The high cost of ethanol feedstock for steam reforming mainly comes from the downstream distillation and purification steps of the crude ethanol obtained from fermentation. If the crude ethanol can be directly used as the feedstock for hydrogen production from BESR, the large amount of energy wasted during distillation for water and other impurities removal can be eliminated, leading to the significant cost reduction of ethanol feedstock and in turn hydrogen produced from BESR. In addition, other oxygenated hydrocarbons contained in the fermentation broth can also be steam reformed to generate extra 7% hydrogen if crude ethanol is employed compared to steam reforming of pure ethanol. Although this approach sounds promising for final commercialization of BESR technique, the challenge still remains at the catalyst’s tolerance to the impurities present in the crude ethanol solution. According to related publications, several researchers have conducted such study to evaluate the impact of impurities on catalytic performance toward hydrogen production. A. Akande and his coworkers investigated the influence of crude ethanol simulated through adding small amount of lactic acid, glycerol, and maltose to ethanol aqueous solution on the catalytic performance of Ni/ Al2O3 [128, 167]. Initial catalyst deactivation was observed followed by stable run within 12 hours test. Similar study has also been performed by our group over Co/CeO2. ~90% hydrogen yield is achieved and well maintained within 100 hours run. A more systematic research has been recently implemented by A. Valant, et al. over Rh/MgAl2O4 [168]. More oxygenated hydrocarbons including esters, aldehydes, amine, acetic acid, methanol, and linear or branched alchols have been tested for its influences on catalytic performance of BESR. Catalyst deactivation is observed for certain impurity additions. Through catalyst modification, much better stability has been achieved using Rh — Ni/Y-Al2O3.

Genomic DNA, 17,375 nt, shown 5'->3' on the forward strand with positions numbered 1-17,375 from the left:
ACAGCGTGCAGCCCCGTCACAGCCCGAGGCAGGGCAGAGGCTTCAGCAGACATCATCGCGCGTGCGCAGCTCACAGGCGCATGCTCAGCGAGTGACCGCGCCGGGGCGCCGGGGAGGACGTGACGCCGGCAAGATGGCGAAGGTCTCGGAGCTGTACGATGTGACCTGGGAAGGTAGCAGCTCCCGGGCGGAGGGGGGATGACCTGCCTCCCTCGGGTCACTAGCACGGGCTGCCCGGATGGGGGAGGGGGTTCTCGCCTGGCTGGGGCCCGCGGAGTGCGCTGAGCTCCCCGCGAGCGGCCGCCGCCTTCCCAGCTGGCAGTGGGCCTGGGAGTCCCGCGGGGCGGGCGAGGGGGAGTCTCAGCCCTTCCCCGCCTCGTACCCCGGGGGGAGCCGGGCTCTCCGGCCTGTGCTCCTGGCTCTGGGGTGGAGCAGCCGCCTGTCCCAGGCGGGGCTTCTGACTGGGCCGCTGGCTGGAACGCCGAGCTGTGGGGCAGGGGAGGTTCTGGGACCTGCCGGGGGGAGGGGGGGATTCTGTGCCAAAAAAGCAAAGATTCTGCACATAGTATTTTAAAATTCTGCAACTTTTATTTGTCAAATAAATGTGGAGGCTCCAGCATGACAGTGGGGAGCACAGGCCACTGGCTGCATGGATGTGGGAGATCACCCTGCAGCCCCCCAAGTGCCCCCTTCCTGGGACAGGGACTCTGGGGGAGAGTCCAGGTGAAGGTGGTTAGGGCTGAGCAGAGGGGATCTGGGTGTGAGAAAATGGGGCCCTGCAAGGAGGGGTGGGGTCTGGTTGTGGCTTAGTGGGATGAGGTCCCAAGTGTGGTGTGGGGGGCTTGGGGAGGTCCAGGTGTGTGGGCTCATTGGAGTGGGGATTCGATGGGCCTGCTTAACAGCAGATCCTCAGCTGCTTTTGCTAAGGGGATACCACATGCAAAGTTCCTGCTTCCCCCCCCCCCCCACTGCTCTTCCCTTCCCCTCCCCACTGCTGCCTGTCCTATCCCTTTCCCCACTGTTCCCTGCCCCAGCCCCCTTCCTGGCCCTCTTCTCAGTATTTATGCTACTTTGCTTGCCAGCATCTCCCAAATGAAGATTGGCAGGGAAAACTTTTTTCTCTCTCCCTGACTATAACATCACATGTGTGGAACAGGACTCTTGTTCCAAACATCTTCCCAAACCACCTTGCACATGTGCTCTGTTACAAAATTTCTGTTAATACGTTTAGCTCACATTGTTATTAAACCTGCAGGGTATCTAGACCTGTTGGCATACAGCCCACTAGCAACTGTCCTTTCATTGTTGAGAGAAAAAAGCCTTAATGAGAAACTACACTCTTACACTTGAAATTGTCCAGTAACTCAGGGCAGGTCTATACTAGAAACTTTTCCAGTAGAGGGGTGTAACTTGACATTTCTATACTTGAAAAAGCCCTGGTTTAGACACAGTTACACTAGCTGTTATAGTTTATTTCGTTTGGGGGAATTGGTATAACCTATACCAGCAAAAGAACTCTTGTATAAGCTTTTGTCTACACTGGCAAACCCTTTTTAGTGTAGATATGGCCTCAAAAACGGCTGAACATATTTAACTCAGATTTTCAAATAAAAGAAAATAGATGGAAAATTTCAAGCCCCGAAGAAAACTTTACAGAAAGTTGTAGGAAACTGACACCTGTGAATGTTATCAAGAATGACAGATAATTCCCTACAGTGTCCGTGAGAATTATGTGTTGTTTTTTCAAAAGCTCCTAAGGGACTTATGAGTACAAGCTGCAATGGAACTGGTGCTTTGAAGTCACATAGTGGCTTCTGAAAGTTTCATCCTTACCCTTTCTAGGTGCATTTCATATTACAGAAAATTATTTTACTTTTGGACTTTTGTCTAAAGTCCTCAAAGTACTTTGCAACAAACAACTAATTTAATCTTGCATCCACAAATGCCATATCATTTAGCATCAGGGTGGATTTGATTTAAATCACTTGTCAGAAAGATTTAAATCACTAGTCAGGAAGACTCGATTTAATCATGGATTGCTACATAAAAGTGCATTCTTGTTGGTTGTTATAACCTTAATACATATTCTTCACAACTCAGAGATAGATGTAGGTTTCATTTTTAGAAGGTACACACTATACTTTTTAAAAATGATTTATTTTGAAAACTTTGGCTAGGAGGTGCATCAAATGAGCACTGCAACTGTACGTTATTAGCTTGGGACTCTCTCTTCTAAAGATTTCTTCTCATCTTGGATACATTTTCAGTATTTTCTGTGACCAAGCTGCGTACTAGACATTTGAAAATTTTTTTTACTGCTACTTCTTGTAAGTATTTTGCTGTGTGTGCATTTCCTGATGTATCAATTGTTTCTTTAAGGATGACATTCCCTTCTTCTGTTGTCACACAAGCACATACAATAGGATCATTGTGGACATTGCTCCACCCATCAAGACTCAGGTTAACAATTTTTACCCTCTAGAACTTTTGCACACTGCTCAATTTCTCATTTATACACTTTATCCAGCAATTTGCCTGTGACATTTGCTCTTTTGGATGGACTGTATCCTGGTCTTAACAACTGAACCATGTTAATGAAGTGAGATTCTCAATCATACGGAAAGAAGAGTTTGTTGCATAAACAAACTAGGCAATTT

Although high pressure operation will result in inhibition of hydrogen production, as predicted thermodynamically referring to Section 2.7, it is still worth investigating, because high pressure operation will significantly lower down the hydrogen compression cost for storage and transporation. In order to compensate the hydrogen production loss, hydrogen selective membrane reactor has been recently proposed in combination with high pressure operation by Argonne National Laboratory [169]. By doing so, the formed hydrogen can be continuously removed leading to the thermodynamic equilibrium shift toward hydrogen production.